From south to north:
California: The central valley of this state is one of the most productive and diverse agricultural production areas on earth. Deciduous tree fruits are produced mainly in the northern half of this valley, and constitute a very small fraction of this regions’ agricultural output. Peaches, nectarines, plums, sweet cherry, and Bartlett (Williams) pears are the major tree fruit crops produced in this region.
Medford, Oregon: This production area is in the southeast corner of the state of Oregon, between the coast mountain range and the Cascade Mountains. Winter storage pears, especially Bosc (Keiser Alexander) and Comice, are the major crops produced.
Mid-Columbia district of Oregon: This production district includes the cool, relatively wet Hood River Valley, which produces winter storage pears, predominantly D’Anjou. The eastern side of this district, near The Dalles, is comparatively warmer and has less spring precipitation, so is a major producer of sweet cherries. Most of the cherries produced in this region are sold on the fresh market, in contrast to those grown in the Willamette Valley, South of Portland, Oregon, which are mostly processed.
The Yakima Valley of Washington: This south-central Washington valley extends from the eastern slopes of the Cascade Mountains, eastward 150 km into the central lowlands of Washington. Irrigated agricultural production is diversified in this valley, but tree fruits (and grapes) are the leading crops. This dynamic growing region is the center of tree fruit production in the Pacific Northwest, producing almost half of the apples and sweet cherries grown in Washington.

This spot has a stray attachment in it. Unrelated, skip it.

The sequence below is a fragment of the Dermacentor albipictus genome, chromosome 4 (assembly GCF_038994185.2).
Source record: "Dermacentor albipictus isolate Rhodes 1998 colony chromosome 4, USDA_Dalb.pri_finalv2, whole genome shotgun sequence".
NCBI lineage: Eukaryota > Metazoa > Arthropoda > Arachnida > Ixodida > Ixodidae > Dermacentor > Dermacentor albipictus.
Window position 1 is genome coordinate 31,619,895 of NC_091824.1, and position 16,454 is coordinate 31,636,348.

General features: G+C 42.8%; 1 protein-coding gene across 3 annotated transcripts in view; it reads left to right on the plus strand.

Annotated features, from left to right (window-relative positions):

The Columbia Basin of Washington: This central region of Washington State covers a region about 200 by 100 km, within which about 200,000 ha are irrigated. Apples are the major tree fruits produced in this region, with planting and production increasing rapidly over the past 20 years. Surveys indicate apple plantings have increased to approximately 27,000 ha during this period. Most orchards are young, modern in design, relatively large, and produce diverse varieties of apples very efficiently. This region also produces sweet cherries, but relatively few pears.